In the very competitive Democratic race for Broward County Sheriff, incumbent Gregory Tony held off the strong challenge from former Sheriff Scott Israel in Primary Elections held in Florida on Tuesday, August 18.
All indicators, prior to Tuesday, pointed to a very close race between Tony and Israel, who lost his job to Tony two years ago when he was removed by Governor Ron DeSantis in the aftermath of the high school shooting tragedy in Parkland in 2018.
Some political pundits predicted Israel’s victory in a crowded field with four African American candidates, including Tony, suggesting that the African Americans would divide the black vote allowing Israel to squeeze through. However, Tony ran an extremely strong campaign boosted by a hefty campaign chest, while touting evidence of his plan to reform the Broward Sheriff’s Office and the manner in which the county sheriffs relate to county residents, particularly minorities.
After a tense counting of the votes, in which Tony always maintained a slim lead, he eventually emerged the winner with 37.35 percent of the votes (79466 votes), compared to Israel with 35.14 percent (74738 votes), a slim majority of 4728 votes.
In a statement released shortly after his win was evident, Sheriff Tony said, “I am deeply honored that Democratic voters have chosen me to lead the Broward Sheriff’s Office into a brighter, safer future.”
“We’ve come a long way in the last 18 months, but there is still much work to be done. Together, we’re reforming the Sheriff’s Office, promoting good deputies and keeping our communities safer by embracing police reform. As your Sheriff, I will work tirelessly to make this department a model for how a public safety agency can be effective, transparent, and accountable to our community. Let’s keep moving forward.”
Technically, Tony has not been reelected as County Sheriff as he will now advance to run against Republican H. Wayne Clark who won the Republican primary, in the November 3 general elections.
However, in Democrat-leaning Broward County, Tony is almost assured of victory.
On Tuesday Sheriff Tony also defeated Jamaican-American Andrew Smalling, the former police chief of the City of Lauderhill and three other candidates.
Disappointments for Caribbean American Candidates
Major disappointment for the Caribbean American community was the defeat of Jamaican Americans attorney Marlon Hill in the District 9 race for the Miami-Dade County Commission; Lavern Deer in the mayoral race for the City of Miami Gardens, attorney Ian Richards in his bid to sit on the Circuit Court in Broward County; and attorney Melba Pearson who lost her bid to unseat incumbent Florida State Attorney Katherine Fernandez Rundle in Miami-Dade County.
As votes were counted on Tuesday night it was evident Hill would have an uphill task defeating former Democratic State Representative Kionne McGhee, but hopes were high he could get enough votes to face McGhee in a runoff as neither candidate appeared likely to receive the required 51 percent of the votes to be declared the winner. However, when the votes were finalized McGhee received 36.80 percent (10,484 votes), and Hill 22.06 percent (6,286), but Hill was denied facing McGhee in the required runoff, as another of the five candidates Elvis R. Maldonado received 23.02 percent, besting Hill by 274 votes.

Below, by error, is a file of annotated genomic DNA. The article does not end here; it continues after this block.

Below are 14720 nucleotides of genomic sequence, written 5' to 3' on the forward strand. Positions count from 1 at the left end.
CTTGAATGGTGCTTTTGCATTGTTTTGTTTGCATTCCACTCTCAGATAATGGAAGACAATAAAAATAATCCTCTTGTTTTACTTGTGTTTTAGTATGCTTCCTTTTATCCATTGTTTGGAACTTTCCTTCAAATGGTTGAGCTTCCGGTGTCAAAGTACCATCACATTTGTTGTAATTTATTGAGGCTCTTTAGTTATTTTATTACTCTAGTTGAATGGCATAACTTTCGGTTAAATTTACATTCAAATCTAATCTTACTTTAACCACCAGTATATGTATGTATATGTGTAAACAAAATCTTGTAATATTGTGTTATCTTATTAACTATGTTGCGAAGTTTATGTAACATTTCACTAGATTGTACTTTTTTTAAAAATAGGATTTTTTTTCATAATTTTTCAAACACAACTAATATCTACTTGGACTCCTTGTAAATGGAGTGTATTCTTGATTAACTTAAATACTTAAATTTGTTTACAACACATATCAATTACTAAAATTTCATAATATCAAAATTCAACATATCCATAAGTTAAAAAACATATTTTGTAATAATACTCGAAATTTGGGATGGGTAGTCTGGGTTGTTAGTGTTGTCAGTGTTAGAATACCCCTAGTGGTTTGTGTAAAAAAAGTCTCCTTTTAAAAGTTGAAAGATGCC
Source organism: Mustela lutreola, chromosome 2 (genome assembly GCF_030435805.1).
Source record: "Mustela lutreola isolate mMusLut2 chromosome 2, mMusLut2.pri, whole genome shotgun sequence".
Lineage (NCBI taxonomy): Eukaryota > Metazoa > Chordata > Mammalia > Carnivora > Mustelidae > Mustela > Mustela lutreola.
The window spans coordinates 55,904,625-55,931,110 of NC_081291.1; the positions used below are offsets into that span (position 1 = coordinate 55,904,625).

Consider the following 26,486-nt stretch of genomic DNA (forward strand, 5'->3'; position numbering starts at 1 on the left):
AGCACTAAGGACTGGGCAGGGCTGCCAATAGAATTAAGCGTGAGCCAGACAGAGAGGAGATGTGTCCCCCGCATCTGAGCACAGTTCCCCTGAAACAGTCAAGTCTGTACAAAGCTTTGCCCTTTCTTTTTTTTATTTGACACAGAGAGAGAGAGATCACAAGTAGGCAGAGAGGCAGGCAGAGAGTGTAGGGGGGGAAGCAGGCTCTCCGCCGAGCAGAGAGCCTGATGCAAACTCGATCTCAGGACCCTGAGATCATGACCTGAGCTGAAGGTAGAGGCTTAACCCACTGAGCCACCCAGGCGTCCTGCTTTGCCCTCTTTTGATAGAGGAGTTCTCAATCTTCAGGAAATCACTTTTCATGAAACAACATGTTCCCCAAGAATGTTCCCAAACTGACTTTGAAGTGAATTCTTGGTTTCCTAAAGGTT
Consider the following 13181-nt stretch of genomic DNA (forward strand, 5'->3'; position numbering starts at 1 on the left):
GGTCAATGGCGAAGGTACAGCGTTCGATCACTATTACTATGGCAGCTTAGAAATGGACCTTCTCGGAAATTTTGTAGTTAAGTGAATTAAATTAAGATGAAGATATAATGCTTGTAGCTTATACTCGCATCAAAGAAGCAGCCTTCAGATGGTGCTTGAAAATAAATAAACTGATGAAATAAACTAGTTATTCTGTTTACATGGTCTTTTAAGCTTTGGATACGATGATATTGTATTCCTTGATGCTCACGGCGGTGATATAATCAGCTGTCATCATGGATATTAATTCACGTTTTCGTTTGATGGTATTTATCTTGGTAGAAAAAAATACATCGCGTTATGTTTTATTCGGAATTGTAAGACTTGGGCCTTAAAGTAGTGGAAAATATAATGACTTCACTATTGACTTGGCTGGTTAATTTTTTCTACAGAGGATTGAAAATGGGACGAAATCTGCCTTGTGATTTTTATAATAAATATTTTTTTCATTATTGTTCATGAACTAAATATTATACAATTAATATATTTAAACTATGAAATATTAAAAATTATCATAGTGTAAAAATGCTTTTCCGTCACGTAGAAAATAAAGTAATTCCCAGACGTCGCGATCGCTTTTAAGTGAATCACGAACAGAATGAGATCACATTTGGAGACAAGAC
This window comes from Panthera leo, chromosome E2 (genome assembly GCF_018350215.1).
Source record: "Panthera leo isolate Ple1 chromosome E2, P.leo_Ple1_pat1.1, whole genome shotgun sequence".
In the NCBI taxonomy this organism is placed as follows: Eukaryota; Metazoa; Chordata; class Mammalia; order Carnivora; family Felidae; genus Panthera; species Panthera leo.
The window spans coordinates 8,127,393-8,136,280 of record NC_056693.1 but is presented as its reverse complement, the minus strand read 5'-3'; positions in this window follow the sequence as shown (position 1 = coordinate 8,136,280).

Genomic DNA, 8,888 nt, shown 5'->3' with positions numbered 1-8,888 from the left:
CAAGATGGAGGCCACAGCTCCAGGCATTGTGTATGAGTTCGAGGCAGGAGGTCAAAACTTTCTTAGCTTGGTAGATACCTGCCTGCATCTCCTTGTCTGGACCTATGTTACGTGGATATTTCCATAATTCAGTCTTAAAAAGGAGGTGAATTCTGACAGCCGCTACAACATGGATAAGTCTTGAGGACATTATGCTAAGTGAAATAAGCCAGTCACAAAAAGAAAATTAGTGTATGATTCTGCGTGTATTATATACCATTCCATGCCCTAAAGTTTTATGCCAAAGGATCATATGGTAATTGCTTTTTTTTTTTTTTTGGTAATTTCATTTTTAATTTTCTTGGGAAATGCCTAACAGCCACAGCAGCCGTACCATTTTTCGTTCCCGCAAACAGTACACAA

But, on the other hand, there were several Caribbean-American winners. These included Jamaican American Carla Spalding, Republican, who won the primary for her party and will challenge incumbent Debra Wasserman Schultz for the Congressional seat in District 23 in November.
Another Jamaican American, Anika Omphroy retained her Florida House seat in District 95 in Broward County turning back the challenge from Jasmen Shaw; and Dale Holness, Broward County’s mayor, easily retained his District 9 seat on the Broward County Commission.
Barbadian-American Marie Woodson won the seat for District 101 in the Florida House of Representatives. Another Barbadian American Gordon Weeks, a Democrat, won the primary for Broward County’s Public Defender. Haitian American Dotie Joseph won the primary for District 108 in the Florida House.
Bahamian American Shevrin Jones won his primary race in District 35 in the Florida Senate. In doing so he defeated Haitian America Daphne Campbell who was seeking reelection to the seat.
St. Kittitian (St. Kits and Nevis) American attorney Christopher Benjamin won the Florida House-District 107 primary. Puerto Rican American Alexandria Ayala won the District 2 seat on the Palm Beach County school board.
Although Haitian American Gepsie Metellus lost her initial bid for the Miami-Dade Commission District 3 seat, receiving 21.20 percent of the votes, she denied Keon Hardemon who received 49.16 percent, the absolute victory and will face him again in the subsequent run-off election.
Relatively High Voter Turnout
Overall, the voter turn-out in the primary elections was higher than in previous elections. The average vote in the tri-county region averaged 26.89 percent, with Miami-Dade County receiving 28.23 percent, Palm Beach County 26.45 percent and Broward County 25,92 percent. Prior primary elections averaged 19 percent of the total registered voters in the region.
Although in-person voting on Tuesday was relatively slow the majority of the votes in the primary elections were from mail-in ballots, from voters who took advantage of early voting. As of Monday, the combined totals of mail balloting and early voting were up at least 47percent in Broward, 62percent in Miami-Dade and 78 percent in Palm Beach. Statewide totals went up as well,
by 32 percent. Preliminary data also showed Democratic voting by mail is up much more than Republican mail voting. The increase is 88 percent for Democrats statewide and 18 percent for Republicans.